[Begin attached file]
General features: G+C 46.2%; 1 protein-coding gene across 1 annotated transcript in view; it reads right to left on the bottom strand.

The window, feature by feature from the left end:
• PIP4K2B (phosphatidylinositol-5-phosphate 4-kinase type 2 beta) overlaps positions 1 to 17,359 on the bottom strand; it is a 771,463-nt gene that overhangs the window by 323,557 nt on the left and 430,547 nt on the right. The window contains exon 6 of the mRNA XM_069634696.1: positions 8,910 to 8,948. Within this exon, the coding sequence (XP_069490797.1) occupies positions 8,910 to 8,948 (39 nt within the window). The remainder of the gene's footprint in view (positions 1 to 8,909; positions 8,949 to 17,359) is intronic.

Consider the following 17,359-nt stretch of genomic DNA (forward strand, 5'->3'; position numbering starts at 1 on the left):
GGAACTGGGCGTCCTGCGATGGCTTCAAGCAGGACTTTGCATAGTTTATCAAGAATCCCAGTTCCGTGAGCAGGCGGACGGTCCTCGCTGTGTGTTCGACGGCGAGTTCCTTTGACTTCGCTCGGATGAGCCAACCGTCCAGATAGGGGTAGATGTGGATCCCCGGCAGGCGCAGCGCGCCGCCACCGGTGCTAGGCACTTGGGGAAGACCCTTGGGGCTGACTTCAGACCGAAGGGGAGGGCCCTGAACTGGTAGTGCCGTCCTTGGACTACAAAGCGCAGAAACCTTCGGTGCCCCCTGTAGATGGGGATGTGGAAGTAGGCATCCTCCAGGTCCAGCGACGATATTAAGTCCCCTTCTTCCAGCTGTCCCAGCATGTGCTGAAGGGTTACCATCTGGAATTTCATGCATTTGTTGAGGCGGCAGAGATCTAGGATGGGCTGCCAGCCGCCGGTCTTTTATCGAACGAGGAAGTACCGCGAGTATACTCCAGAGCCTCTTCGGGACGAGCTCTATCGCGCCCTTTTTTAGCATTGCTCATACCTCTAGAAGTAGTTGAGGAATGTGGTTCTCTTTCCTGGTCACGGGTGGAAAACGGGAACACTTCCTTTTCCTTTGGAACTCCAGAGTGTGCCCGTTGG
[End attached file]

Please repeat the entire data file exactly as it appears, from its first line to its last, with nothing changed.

General features: G+C 46.2%; 1 protein-coding gene across 1 annotated transcript in view; it reads right to left on the bottom strand.

The window, feature by feature from the left end:
• PIP4K2B (phosphatidylinositol-5-phosphate 4-kinase type 2 beta) overlaps positions 1 to 17,359 on the bottom strand; it is a 771,463-nt gene that overhangs the window by 323,557 nt on the left and 430,547 nt on the right. The window contains exon 6 of the mRNA XM_069634696.1: positions 8,910 to 8,948. Within this exon, the coding sequence (XP_069490797.1) occupies positions 8,910 to 8,948 (39 nt within the window). The remainder of the gene's footprint in view (positions 1 to 8,909; positions 8,949 to 17,359) is intronic.

Consider the following 17,359-nt stretch of genomic DNA (forward strand, 5'->3'; position numbering starts at 1 on the left):
GGAACTGGGCGTCCTGCGATGGCTTCAAGCAGGACTTTGCATAGTTTATCAAGAATCCCAGTTCCGTGAGCAGGCGGACGGTCCTCGCTGTGTGTTCGACGGCGAGTTCCTTTGACTTCGCTCGGATGAGCCAACCGTCCAGATAGGGGTAGATGTGGATCCCCGGCAGGCGCAGCGCGCCGCCACCGGTGCTAGGCACTTGGGGAAGACCCTTGGGGCTGACTTCAGACCGAAGGGGAGGGCCCTGAACTGGTAGTGCCGTCCTTGGACTACAAAGCGCAGAAACCTTCGGTGCCCCCTGTAGATGGGGATGTGGAAGTAGGCATCCTCCAGGTCCAGCGACGATATTAAGTCCCCTTCTTCCAGCTGTCCCAGCATGTGCTGAAGGGTTACCATCTGGAATTTCATGCATTTGTTGAGGCGGCAGAGATCTAGGATGGGCTGCCAGCCGCCGGTCTTTTATCGAACGAGGAAGTACCGCGAGTATACTCCAGAGCCTCTTCGGGACGAGCTCTATCGCGCCCTTTTTTAGCATTGCTCATACCTCTAGAAGTAGTTGAGGAATGTGGTTCTCTTTCCTGGTCACGGGTGGAAAACGGGAACACTTCCTTTTCCTTTGGAACTCCAGAGTGTGCCCGTTGG